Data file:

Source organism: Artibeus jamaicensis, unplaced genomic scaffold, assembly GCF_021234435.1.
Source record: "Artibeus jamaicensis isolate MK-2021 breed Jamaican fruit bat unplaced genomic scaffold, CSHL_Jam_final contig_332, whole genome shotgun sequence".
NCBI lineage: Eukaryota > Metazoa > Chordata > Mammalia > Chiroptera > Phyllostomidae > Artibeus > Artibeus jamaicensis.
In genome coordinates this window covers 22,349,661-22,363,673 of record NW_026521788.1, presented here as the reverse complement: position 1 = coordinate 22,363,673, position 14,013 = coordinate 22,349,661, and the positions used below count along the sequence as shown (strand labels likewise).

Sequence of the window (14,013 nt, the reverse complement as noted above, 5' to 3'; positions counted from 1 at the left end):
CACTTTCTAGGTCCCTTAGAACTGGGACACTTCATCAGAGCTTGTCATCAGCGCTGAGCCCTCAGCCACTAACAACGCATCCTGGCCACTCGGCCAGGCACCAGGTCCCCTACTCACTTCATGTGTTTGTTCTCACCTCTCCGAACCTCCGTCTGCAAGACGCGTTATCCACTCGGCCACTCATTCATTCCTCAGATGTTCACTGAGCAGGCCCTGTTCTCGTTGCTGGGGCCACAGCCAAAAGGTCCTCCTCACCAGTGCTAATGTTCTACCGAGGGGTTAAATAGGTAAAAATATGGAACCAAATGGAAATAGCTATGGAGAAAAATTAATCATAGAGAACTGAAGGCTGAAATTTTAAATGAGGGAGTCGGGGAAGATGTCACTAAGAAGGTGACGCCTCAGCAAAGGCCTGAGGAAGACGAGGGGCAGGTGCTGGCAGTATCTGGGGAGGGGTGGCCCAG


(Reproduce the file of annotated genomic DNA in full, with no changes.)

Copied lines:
Source organism: Artibeus jamaicensis, unplaced genomic scaffold, assembly GCF_021234435.1.
Source record: "Artibeus jamaicensis isolate MK-2021 breed Jamaican fruit bat unplaced genomic scaffold, CSHL_Jam_final contig_332, whole genome shotgun sequence".
NCBI lineage: Eukaryota > Metazoa > Chordata > Mammalia > Chiroptera > Phyllostomidae > Artibeus > Artibeus jamaicensis.
In genome coordinates this window covers 22,349,661-22,363,673 of record NW_026521788.1, presented here as the reverse complement: position 1 = coordinate 22,363,673, position 14,013 = coordinate 22,349,661, and the positions used below count along the sequence as shown (strand labels likewise).

Sequence of the window (14,013 nt, the reverse complement as noted above, 5' to 3'; positions counted from 1 at the left end):
CACTTTCTAGGTCCCTTAGAACTGGGACACTTCATCAGAGCTTGTCATCAGCGCTGAGCCCTCAGCCACTAACAACGCATCCTGGCCACTCGGCCAGGCACCAGGTCCCCTACTCACTTCATGTGTTTGTTCTCACCTCTCCGAACCTCCGTCTGCAAGACGCGTTATCCACTCGGCCACTCATTCATTCCTCAGATGTTCACTGAGCAGGCCCTGTTCTCGTTGCTGGGGCCACAGCCAAAAGGTCCTCCTCACCAGTGCTAATGTTCTACCGAGGGGTTAAATAGGTAAAAATATGGAACCAAATGGAAATAGCTATGGAGAAAAATTAATCATAGAGAACTGAAGGCTGAAATTTTAAATGAGGGAGTCGGGGAAGATGTCACTAAGAAGGTGACGCCTCAGCAAAGGCCTGAGGAAGACGAGGGGCAGGTGCTGGCAGTATCTGGGGAGGGGTGGCCCAG